We've long suspected that dogs have a nose for sensing our feelings.
Now scientists have gathered evidence that our four-legged friends really do have the ability to recognise human emotions.
A study has shown for the first time that the animals can pick up moods both in other dogs and their owners.
It makes man's best friend the only creature - apart from us - that can tune in to another species.
Lincoln University experts sat 17 pet dogs in front of a screen and flashed up two images of the face of another dog - one playful and one angry.
When the animals were played a tape of a dog barking in a cheerful manner, the dogs spent longer looking at the happy faces. When they heard growls, they focused on the angry faces.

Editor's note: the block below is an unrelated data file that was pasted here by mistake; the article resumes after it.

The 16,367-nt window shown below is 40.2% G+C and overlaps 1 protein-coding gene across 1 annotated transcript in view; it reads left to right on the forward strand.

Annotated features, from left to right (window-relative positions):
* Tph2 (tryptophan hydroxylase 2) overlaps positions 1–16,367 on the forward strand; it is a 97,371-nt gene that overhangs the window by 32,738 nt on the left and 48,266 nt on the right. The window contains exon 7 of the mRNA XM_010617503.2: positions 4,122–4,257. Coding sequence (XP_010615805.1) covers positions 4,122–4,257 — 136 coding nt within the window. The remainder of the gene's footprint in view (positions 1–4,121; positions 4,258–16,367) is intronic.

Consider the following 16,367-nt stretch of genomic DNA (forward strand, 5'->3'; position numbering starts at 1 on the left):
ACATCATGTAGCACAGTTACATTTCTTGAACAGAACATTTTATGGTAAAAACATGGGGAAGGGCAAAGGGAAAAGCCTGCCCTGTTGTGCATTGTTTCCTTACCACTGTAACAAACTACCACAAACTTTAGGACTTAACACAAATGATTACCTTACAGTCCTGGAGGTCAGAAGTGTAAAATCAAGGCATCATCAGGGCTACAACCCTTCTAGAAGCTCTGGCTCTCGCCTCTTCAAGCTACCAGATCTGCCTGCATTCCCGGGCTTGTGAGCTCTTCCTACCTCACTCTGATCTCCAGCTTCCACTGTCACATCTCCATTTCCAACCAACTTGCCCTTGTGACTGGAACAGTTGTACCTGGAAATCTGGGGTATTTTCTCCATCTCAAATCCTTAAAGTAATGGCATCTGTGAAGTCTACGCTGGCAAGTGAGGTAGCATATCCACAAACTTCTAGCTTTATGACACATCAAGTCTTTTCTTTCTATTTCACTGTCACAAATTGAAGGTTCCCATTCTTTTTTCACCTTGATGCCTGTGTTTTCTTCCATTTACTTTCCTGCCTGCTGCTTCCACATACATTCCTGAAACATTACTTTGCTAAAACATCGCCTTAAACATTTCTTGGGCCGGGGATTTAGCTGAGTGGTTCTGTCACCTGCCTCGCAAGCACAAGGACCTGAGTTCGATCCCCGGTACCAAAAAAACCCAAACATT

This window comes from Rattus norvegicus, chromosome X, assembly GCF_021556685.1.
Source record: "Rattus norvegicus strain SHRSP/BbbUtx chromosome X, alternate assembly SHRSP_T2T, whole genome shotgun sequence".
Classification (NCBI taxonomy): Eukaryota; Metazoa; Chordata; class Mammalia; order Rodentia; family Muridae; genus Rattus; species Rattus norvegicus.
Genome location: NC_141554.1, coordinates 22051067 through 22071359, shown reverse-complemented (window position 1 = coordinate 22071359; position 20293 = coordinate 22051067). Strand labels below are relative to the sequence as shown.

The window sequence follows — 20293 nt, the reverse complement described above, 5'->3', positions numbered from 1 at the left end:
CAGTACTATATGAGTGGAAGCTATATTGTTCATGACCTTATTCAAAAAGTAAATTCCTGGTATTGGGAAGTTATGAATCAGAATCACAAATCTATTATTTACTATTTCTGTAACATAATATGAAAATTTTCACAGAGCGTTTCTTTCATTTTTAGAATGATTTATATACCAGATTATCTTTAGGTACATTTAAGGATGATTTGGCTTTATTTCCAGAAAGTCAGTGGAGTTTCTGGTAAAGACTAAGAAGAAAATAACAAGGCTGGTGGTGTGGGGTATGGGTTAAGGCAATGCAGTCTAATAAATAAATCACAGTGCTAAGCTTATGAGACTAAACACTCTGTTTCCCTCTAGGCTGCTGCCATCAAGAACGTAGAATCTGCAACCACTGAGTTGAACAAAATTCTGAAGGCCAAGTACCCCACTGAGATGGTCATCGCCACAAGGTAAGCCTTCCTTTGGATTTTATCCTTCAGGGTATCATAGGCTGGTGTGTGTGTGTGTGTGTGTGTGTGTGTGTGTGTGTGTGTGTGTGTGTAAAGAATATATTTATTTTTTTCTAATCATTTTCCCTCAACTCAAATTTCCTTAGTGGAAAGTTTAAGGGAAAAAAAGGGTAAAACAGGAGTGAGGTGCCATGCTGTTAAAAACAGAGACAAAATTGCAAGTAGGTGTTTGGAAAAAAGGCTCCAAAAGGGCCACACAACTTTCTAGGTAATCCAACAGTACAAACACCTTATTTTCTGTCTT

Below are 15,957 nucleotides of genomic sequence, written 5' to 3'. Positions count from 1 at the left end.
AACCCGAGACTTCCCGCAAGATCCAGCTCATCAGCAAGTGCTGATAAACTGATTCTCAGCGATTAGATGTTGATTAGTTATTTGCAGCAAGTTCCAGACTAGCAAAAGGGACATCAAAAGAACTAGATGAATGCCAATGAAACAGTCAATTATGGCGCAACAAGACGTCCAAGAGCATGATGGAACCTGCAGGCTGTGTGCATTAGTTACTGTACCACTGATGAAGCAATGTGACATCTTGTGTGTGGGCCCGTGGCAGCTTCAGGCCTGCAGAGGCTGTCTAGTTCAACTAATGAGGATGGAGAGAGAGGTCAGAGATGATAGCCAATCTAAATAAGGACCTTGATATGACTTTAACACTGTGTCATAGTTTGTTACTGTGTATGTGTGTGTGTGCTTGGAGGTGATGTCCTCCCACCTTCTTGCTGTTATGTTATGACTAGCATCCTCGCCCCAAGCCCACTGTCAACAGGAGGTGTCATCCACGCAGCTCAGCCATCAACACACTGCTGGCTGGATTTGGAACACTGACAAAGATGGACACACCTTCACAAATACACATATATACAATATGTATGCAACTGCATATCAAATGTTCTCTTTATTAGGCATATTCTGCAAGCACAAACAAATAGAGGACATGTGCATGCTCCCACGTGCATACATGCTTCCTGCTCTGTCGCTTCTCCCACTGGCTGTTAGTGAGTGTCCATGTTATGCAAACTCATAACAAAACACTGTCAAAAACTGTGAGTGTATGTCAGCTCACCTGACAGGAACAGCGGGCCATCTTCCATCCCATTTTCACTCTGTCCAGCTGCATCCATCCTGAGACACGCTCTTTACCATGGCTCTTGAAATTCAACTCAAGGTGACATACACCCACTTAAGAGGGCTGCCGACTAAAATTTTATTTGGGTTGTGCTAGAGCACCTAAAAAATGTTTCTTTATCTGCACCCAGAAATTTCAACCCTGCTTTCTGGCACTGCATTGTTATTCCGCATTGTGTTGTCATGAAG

However, if the barking was neither light-hearted nor threatening, they spent the same amount of time looking at each picture. This, say scientists, shows they were combining what they could see and hear to evaluate the mood of the dog in the picture. A similar result emerged when dogs were shown pictures of people accompanied by speech recordings.
Writing in the Royal Society journal Biology Letters, researchers said the ability is likely instinctive and has been magnified by thousands of years of domestication.
Professor Daniel Mills added: "Our findings are the first to show that dogs truly recognise emotions in humans and other dogs."
- Daily Mail